Faced with a choice between trying to make a match of it with an enterprising declaration or drifting on aimlessly until it was too late, their captain, Rob Bailey, unsurprisingly opted for the latter.
The victory target of 297 left by the declaration when it finally came at 3 o'clock was never remotely tempting.
Lancashire could be accused of contributing to the lack of purpose by batting on in the morning in order to give Ian Austin the chance of his first century for five years. That was all to no avail, as Austin was soon leg before to Jeremy Snape still five runs short.
Lancashire did call it a day then and had some early encouragement when Peter Martin had Richard Montgomerie, whose obduracy in the first innings set the tone for much that was to follow, caught at square leg.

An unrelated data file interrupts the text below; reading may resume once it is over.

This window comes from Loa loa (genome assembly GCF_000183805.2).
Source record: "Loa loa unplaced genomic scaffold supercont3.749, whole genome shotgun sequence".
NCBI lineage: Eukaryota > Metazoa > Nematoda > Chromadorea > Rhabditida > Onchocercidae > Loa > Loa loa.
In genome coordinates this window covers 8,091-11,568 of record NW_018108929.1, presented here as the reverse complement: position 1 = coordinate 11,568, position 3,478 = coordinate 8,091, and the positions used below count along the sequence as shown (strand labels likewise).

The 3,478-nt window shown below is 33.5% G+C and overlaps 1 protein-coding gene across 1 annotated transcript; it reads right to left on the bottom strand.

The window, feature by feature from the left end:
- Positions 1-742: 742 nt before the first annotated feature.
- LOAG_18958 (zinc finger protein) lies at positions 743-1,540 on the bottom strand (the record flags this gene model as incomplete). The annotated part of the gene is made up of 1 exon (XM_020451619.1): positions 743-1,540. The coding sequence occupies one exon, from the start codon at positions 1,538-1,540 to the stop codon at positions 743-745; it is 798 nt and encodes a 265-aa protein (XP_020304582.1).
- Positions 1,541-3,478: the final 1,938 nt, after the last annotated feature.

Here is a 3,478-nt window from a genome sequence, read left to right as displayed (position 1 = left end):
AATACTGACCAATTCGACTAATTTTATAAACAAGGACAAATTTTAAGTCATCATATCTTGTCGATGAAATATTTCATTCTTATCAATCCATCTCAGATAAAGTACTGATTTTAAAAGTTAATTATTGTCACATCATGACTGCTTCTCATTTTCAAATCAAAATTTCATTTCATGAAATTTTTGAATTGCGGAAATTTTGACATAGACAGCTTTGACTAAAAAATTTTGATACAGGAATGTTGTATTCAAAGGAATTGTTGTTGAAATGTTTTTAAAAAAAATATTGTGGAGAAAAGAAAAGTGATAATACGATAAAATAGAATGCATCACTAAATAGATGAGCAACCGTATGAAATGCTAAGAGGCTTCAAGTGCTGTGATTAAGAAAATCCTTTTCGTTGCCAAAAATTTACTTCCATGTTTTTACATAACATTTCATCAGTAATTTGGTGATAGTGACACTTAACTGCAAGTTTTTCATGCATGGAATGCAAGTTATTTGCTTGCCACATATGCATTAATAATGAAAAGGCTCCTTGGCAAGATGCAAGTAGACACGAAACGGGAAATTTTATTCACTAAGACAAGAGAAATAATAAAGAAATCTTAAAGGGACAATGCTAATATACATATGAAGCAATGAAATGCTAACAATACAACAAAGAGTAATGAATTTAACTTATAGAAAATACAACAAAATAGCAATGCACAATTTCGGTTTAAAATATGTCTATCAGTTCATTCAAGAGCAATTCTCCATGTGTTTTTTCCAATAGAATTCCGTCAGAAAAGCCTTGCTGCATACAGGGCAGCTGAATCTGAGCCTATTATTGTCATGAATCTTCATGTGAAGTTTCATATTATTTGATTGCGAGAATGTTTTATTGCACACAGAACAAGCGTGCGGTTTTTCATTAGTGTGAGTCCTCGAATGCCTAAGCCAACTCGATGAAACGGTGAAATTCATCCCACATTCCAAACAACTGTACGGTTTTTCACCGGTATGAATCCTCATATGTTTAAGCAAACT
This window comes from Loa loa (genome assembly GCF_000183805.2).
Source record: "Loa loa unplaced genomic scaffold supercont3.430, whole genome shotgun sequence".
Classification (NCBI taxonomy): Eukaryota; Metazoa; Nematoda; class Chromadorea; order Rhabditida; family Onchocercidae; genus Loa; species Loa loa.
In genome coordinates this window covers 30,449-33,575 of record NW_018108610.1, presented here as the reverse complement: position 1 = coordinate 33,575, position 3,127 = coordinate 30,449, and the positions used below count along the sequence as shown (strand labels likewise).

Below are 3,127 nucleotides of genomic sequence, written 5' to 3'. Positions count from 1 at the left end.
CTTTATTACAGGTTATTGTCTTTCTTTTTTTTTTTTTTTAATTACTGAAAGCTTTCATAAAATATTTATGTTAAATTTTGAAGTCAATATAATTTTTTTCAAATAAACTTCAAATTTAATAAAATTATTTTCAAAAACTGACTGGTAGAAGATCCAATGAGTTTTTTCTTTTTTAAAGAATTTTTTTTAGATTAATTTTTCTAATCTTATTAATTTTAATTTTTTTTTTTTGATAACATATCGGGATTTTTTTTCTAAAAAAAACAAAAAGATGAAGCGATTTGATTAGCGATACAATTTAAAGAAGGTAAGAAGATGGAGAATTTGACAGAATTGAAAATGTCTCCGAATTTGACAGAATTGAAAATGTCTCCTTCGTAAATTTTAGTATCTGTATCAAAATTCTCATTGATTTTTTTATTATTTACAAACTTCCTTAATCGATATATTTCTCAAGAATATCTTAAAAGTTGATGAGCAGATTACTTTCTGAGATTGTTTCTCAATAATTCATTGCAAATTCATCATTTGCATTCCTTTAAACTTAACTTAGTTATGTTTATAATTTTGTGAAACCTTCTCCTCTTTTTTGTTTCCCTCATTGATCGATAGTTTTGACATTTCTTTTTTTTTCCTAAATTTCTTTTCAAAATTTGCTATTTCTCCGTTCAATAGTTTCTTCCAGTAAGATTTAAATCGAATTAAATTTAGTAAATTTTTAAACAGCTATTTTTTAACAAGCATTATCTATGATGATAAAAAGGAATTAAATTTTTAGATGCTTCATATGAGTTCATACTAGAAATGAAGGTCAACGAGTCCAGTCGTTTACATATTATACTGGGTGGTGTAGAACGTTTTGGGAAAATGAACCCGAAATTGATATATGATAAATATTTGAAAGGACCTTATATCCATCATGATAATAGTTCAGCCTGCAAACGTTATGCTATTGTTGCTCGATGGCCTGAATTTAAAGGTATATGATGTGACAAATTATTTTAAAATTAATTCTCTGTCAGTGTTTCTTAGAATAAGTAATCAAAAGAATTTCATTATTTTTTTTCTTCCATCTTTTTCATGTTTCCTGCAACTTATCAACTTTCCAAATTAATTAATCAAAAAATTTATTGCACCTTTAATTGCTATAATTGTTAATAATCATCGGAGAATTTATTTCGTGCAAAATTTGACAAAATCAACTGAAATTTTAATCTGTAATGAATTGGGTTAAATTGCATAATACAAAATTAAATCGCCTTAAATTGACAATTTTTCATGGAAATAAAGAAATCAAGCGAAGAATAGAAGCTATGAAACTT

Mal Loye played with some panache for a fifty at a rate of one run per ball, but it was revealing that it took Bailey exactly twice as many deliveries for his half-century, despite the occasional lusty blow, including a six off Gary Yates to bring it up.
Perhaps any real chance of Northants setting an early target disappeared when Kevin Curran was out cheaply, although Tim Walton followed his big hitting in the first innings by thumping a quick fifty.
He completed it with three sixes in one over from Gary Keedy, whose total of runs conceded in the match went up to an unflattering 234.
Northants at last came in at that point, leaving Lancashire to preside over the dying stages of a match that had never truly been alive.
Bailey could have revived it, but took the view that on a pitch which was doing less than either captain had expected at the start, there was no reason to leave the door open for his opponents. Lancashire responded by merely playing out time.Reuse content